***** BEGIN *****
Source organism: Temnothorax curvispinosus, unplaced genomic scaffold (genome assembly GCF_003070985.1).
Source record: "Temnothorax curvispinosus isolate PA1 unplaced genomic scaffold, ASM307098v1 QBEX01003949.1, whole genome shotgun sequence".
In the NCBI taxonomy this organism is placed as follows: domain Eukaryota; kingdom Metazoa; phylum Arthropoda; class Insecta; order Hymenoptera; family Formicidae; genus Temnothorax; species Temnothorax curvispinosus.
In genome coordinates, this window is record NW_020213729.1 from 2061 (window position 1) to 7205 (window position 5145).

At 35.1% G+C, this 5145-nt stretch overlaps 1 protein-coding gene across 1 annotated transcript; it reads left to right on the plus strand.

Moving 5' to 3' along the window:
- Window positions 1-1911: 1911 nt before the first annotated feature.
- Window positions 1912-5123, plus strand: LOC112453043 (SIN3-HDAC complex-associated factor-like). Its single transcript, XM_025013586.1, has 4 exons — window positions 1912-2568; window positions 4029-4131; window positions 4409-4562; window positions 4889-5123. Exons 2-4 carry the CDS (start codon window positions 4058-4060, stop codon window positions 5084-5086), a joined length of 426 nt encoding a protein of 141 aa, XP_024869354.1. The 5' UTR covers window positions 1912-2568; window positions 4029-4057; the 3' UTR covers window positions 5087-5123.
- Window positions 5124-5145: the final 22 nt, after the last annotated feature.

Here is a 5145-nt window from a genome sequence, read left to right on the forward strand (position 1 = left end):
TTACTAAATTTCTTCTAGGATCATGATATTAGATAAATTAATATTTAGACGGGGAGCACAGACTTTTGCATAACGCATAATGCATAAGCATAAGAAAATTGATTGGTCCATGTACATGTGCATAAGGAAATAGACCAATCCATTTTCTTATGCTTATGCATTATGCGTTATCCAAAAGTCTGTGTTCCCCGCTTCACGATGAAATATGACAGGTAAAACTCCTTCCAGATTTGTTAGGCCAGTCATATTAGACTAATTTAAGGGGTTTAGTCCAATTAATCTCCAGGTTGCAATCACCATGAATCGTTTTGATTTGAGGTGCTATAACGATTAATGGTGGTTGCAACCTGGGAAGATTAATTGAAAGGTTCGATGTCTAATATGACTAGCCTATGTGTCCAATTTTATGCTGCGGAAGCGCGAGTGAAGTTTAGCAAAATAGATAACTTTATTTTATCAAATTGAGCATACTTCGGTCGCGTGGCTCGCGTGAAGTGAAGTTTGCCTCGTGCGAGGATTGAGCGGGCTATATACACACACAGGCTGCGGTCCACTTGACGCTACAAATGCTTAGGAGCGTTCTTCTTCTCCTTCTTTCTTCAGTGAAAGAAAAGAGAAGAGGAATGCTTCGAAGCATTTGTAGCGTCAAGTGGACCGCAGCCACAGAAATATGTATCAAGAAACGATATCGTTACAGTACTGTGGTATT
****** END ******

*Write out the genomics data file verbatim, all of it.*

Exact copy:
Source organism: Temnothorax curvispinosus, unplaced genomic scaffold (genome assembly GCF_003070985.1).
Source record: "Temnothorax curvispinosus isolate PA1 unplaced genomic scaffold, ASM307098v1 QBEX01003949.1, whole genome shotgun sequence".
In the NCBI taxonomy this organism is placed as follows: domain Eukaryota; kingdom Metazoa; phylum Arthropoda; class Insecta; order Hymenoptera; family Formicidae; genus Temnothorax; species Temnothorax curvispinosus.
In genome coordinates, this window is record NW_020213729.1 from 2061 (window position 1) to 7205 (window position 5145).

At 35.1% G+C, this 5145-nt stretch overlaps 1 protein-coding gene across 1 annotated transcript; it reads left to right on the plus strand.

Moving 5' to 3' along the window:
- Window positions 1-1911: 1911 nt before the first annotated feature.
- Window positions 1912-5123, plus strand: LOC112453043 (SIN3-HDAC complex-associated factor-like). Its single transcript, XM_025013586.1, has 4 exons — window positions 1912-2568; window positions 4029-4131; window positions 4409-4562; window positions 4889-5123. Exons 2-4 carry the CDS (start codon window positions 4058-4060, stop codon window positions 5084-5086), a joined length of 426 nt encoding a protein of 141 aa, XP_024869354.1. The 5' UTR covers window positions 1912-2568; window positions 4029-4057; the 3' UTR covers window positions 5087-5123.
- Window positions 5124-5145: the final 22 nt, after the last annotated feature.

Here is a 5145-nt window from a genome sequence, read left to right on the forward strand (position 1 = left end):
TTACTAAATTTCTTCTAGGATCATGATATTAGATAAATTAATATTTAGACGGGGAGCACAGACTTTTGCATAACGCATAATGCATAAGCATAAGAAAATTGATTGGTCCATGTACATGTGCATAAGGAAATAGACCAATCCATTTTCTTATGCTTATGCATTATGCGTTATCCAAAAGTCTGTGTTCCCCGCTTCACGATGAAATATGACAGGTAAAACTCCTTCCAGATTTGTTAGGCCAGTCATATTAGACTAATTTAAGGGGTTTAGTCCAATTAATCTCCAGGTTGCAATCACCATGAATCGTTTTGATTTGAGGTGCTATAACGATTAATGGTGGTTGCAACCTGGGAAGATTAATTGAAAGGTTCGATGTCTAATATGACTAGCCTATGTGTCCAATTTTATGCTGCGGAAGCGCGAGTGAAGTTTAGCAAAATAGATAACTTTATTTTATCAAATTGAGCATACTTCGGTCGCGTGGCTCGCGTGAAGTGAAGTTTGCCTCGTGCGAGGATTGAGCGGGCTATATACACACACAGGCTGCGGTCCACTTGACGCTACAAATGCTTAGGAGCGTTCTTCTTCTCCTTCTTTCTTCAGTGAAAGAAAAGAGAAGAGGAATGCTTCGAAGCATTTGTAGCGTCAAGTGGACCGCAGCCACAGAAATATGTATCAAGAAACGATATCGTTACAGTACTGTGGTATT